Chinua Achebe: Things Fall Apart. The title is a quotation from The Second Coming, a poem by WB Yeats, and the novel shows Nigerian Ibo society at the time of the first white Christian settlers. In a detached, careful style, he make the Ibo customs utterly comprehensible, and charts the decline of the society when its core values are undermined by the colonists.
Ngugi wa Thiong'o: A Grain of Wheat. This novel is centred around the moment of Kenyan independence from Britain, and the Uhuru (Freedom) celebrations. From multiple viewpoints and shifts in chronology, it explores the history of British control and the resistance to it. Some of it is savage, and it also suggests that the new regime is already corrupt, the idealism of freedom dead before it begins. Though this novel was written in English, Ngugi later wrote only in his native language, Gikuyu, itself a political statement.
Wole Soyinka: Madmen and Specialists. Soyinka is known largely as a playwright, but has written in many forms. He won the Nobel Prize for Literature in 1986. His work shows a blend of European dramatic traditions with those of his native Nigeria, including ritual, dance and masks. This play is a response to the atrocities which occurred in the war in Biafra.
Salman Rushdie: Midnight's Children. Rushdie came to international prominence when his novel The Satanic Verses resulted in a fatwa, an Islamic ruling that he should be put to death for blasphemy. Though born in India, he was educated and lives in England. This novel is about the children born at the moment when India gained its independence from Britain, who have special powers. This element of fantasy mixed with the political and historical reality allows a creative fictional way of exploring the political state of India.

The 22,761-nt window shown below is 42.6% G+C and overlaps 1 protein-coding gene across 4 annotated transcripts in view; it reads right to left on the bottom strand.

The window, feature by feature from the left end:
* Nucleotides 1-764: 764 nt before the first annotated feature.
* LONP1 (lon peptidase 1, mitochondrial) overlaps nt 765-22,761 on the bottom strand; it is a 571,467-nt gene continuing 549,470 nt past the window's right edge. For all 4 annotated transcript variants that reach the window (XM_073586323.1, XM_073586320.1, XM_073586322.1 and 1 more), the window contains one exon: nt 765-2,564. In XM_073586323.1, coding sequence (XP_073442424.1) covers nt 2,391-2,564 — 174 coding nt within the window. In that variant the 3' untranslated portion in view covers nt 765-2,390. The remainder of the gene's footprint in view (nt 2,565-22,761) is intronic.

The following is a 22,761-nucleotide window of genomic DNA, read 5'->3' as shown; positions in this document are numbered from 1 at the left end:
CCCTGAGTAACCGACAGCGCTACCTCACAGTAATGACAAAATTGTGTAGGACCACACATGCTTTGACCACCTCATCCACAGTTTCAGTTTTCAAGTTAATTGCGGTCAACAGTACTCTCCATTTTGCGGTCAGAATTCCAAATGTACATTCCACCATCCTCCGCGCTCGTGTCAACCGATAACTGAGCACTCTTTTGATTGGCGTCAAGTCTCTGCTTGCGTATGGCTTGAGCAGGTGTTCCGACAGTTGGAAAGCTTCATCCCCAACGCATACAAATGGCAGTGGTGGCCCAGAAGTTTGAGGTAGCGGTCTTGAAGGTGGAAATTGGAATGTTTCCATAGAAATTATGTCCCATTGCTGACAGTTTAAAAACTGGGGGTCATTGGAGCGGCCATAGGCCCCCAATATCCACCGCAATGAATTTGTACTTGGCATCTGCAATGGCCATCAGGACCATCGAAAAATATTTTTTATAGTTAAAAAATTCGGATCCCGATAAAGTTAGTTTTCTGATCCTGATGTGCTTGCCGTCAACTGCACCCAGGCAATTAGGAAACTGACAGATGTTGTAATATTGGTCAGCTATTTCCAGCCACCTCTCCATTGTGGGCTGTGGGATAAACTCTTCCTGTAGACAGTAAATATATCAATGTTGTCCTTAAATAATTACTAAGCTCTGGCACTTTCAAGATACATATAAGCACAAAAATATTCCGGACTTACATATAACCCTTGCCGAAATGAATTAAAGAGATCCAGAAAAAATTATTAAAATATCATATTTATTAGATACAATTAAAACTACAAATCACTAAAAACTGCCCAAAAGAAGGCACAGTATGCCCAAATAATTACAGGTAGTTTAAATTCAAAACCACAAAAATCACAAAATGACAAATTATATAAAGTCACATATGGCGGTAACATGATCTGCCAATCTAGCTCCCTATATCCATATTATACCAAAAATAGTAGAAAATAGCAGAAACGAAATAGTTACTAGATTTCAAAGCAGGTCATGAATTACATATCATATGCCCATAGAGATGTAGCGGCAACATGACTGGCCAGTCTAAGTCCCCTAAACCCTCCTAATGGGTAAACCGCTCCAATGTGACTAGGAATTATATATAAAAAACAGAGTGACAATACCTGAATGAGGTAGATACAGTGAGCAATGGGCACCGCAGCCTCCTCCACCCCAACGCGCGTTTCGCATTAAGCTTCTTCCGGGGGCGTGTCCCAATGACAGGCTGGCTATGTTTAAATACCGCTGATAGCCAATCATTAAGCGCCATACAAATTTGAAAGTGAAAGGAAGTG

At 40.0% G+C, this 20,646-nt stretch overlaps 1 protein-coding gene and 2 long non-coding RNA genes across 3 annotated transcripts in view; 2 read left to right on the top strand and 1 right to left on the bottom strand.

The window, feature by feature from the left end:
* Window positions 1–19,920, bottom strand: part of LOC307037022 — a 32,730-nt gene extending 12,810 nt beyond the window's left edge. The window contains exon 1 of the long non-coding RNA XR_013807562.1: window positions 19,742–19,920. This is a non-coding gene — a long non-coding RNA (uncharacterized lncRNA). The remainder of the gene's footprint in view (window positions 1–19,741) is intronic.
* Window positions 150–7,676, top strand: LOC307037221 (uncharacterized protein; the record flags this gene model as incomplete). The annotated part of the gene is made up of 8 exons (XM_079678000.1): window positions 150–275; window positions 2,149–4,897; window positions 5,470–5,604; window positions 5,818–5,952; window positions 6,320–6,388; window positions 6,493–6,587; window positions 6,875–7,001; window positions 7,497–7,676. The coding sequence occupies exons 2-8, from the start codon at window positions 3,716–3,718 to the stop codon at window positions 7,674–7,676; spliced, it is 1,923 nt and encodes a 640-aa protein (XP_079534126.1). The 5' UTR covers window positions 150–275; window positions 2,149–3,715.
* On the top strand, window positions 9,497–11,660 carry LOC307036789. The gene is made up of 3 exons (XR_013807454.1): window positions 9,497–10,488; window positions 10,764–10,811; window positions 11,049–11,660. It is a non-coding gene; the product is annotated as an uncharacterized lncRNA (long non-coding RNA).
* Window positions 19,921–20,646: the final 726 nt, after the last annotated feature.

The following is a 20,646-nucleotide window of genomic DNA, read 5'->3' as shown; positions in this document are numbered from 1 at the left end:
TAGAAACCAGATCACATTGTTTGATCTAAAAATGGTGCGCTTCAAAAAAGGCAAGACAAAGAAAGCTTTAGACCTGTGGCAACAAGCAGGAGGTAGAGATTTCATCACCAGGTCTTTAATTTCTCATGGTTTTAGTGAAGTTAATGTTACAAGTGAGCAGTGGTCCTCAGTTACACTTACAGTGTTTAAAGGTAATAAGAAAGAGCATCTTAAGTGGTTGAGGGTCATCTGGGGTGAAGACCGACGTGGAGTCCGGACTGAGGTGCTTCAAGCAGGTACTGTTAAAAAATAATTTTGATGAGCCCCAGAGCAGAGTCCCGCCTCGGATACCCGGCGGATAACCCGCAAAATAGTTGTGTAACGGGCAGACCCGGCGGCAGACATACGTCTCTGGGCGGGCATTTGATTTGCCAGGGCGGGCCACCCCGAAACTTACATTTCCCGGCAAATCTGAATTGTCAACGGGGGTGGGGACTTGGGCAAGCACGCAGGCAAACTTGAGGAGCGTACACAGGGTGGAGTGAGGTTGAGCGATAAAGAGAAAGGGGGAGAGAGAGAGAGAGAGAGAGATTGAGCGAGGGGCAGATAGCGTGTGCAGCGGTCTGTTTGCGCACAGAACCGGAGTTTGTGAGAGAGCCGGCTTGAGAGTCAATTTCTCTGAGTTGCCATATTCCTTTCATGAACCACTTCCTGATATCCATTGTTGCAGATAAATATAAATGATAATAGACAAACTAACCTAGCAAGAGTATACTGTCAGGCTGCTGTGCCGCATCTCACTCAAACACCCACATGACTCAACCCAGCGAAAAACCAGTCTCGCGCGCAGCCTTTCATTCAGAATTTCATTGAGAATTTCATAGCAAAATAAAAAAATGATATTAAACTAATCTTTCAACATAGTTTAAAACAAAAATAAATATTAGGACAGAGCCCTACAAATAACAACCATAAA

English novels concerning the period of the Indian Raj which are worth reading are E.M. Forster's A Passage to India and Paul Scott's The Raj Quartet. Since they are written by English authors, these are Colonial or Imperialist texts rather than Post Colonial. Forster's clash of cultural expectations and misunderstandings was made in to a successful film by Merchant and Ivory, as was Ruth Prawer Jhabvala's Heat and Dust, set in a similar period and creating sexual as well as political tensions between the English and the Indians. Interestingly, Scott's novels were also made into a highly successful TV series, taking its title from one of the novels, The Jewel in the Crown. There is an interesting article on the series on the net. There is also a substantial essay available for download.
Arundhati Roy: The God of Small Things. The novel concerns the barriers between different groupings in Indian society, focusing on those who are oppressed by the laws and systems. It examines difficult subjects in an inventive style.
Michael Ondaatje was originally from Ceylon, now Sri Lanka, but is now resident in Canada. Much of his writing reflects a sense of statelessness and uncertain identity, shown very clearly in his most famous novel, The English Patient. This link will take you to an interesting interview with Ondaatje, in which he discusses the novel and in particular its film adaptation.
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